PUBLIC SAFETY Sheri’s oce introduces initiative to raise law enforcement awareness for autistic residents
INCREASING AWARENESS An initiative by the Montgomery County Sheri’s Oce hopes to increase awareness and safety for those living with autism and make autism resources more accessible. THE INITIATIVE
BY CHRISTOPHER GOODWIN
About 1 out of 44 children in the U.S. are diagnosed with autism, the Centers for Disease and Control and Prevention found in a 2018 study conducted on 8-year-olds. That ratio has risen since 2000, when the rate was 1 in 150. “Those numbers are growing,” Moore said at the meeting. “That gap is getting smaller every 10 years.” The MCSO initiative has already ribbons identifying their home or vehicle as one where a person with autism is present, according to MCSO Lt. Scott Spencer. Organizations are becoming more reliant on one another to obtain individual care, said Cary Mollinedo, seen 25 Montgomery County residents register to receive co-founder and director of Texas Autism Academy, a school for autis- tic children based in The Woodlands. “The spectrum is a spectrum for a reason; there’s not one pivotal com- ponent; it’s a multitude of dierent characteristics that make up each individual child,” Mollinedo said. Statewide solutions State Rep. Steve Toth, RThe Woodlands, said he would be willing to nd funding support for the pro- gram in the next legislative session. “This ... came from a need in our community ... and I’m going to try to nd dollars for it when I go into session,” Toth said. A 2007 statewide mandate helped
interactions with law enforcement. “They don’t know his diagnosis, or they may think that he is acting suspicious,’’ Moore told The Wood- lands Township board of directors at
The Montgomery County’s Sheri’s Oce has launched an initiative to increase awareness for autism and train ocers to better handle situations involving autistic residents. The initiative—which originally began in late 2020 but was delayed due to COVID-19—allows families with members who have autism to register and list their symptoms so law enforcement will be better equipped to mediate the interaction appropriately, MCSO Sgt. Jason Moore said. The program was created by Moore, whose son was diagnosed with autism at 3 years old. Moore said he saw a need as his son approached driving age to con- sider how autism may inuence
Parents can register individuals on the spectrum with the Montgomery County Sheri’s Oce. Participants can place a ribbon on their front door or vehicle to signify someone with autism is present. The program trains deputies to better recognize signs of autism.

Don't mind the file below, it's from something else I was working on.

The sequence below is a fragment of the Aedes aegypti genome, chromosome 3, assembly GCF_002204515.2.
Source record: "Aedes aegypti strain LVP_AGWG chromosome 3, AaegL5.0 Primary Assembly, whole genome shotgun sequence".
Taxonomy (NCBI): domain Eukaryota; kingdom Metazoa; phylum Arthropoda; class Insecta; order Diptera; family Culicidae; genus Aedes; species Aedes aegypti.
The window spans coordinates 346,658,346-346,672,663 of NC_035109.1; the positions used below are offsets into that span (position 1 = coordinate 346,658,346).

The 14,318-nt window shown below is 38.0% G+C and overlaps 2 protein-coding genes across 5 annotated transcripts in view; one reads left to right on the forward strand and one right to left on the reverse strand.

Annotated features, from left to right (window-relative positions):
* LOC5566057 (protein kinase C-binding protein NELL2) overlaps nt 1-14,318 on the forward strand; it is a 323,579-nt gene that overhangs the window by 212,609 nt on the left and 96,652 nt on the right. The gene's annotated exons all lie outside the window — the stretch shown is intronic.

an April 21 meeting. Identifying the signs
Kelly Bivens, co-founder and behavior analyst for The Grove ABA, which provides Applied Behavior Analysis services to those with autism, said she believes the program is a good start to creating a safe environment for those living with autism. “It’s a complicated, multifac- eted spectrum; it is not enough to describe symptoms of autism, simply because it can look so dif- ferent from just functioning level,” Bivens said.
Information is available at www.mctxsheri.org.
Studies of 8-year-olds from the Centers for Disease Control and Prevention found that:
kids were diagnosed with autism in 2018. 1 in 44
kids were diagnosed with autism in 2000. 1 in 150
“IF YOU MEET ONE PERSON WITH AUTISM, YOU MEET ONE PERSON WITH AUTISM. YOU DON’T GET THE WHOLE PICTURE OF WHAT AUTISM IS AND ... AN IDEA OF WHAT THE SPECTRUM LOOKS LIKE.” KELLY BIVENS, COFOUNDER AND BEHAVIOR ANALYST, THE GROVE ABA
SOURCES: MONTGOMERY COUNTY SHERIFF’S OFFICE, CENTERS FOR DISEASE CONTROL AND PREVENTION COMMUNITY IMPACT NEWSPAPER
medical insurance providers to cover applied behavior analysis, Bivens said. Initiatives like this provide more safety and validity within communities, she said. “If you meet one person with autism then you meet one person with autism. You don’t get the whole picture of what autism is and ... an idea of what the spec- trum looks like across people,” Bivens said.
RECOGNIZING TRAITS OF AUTISM Although those with autism spectrum disorder may exhibit a range of symptoms, traits of autistic individuals can include:
• avoiding eye contact; using unusual speech; • diculty picking up on social cues;
• impulsive or rapid mood changes; or • obsessive inter- est or behavior.
ease the economic disparities of these families by requiring
SOURCES: TEXAS AUTISM ACADEMY, THE GROVE ABACOMMUNITY IMPACT NEWSPAPER
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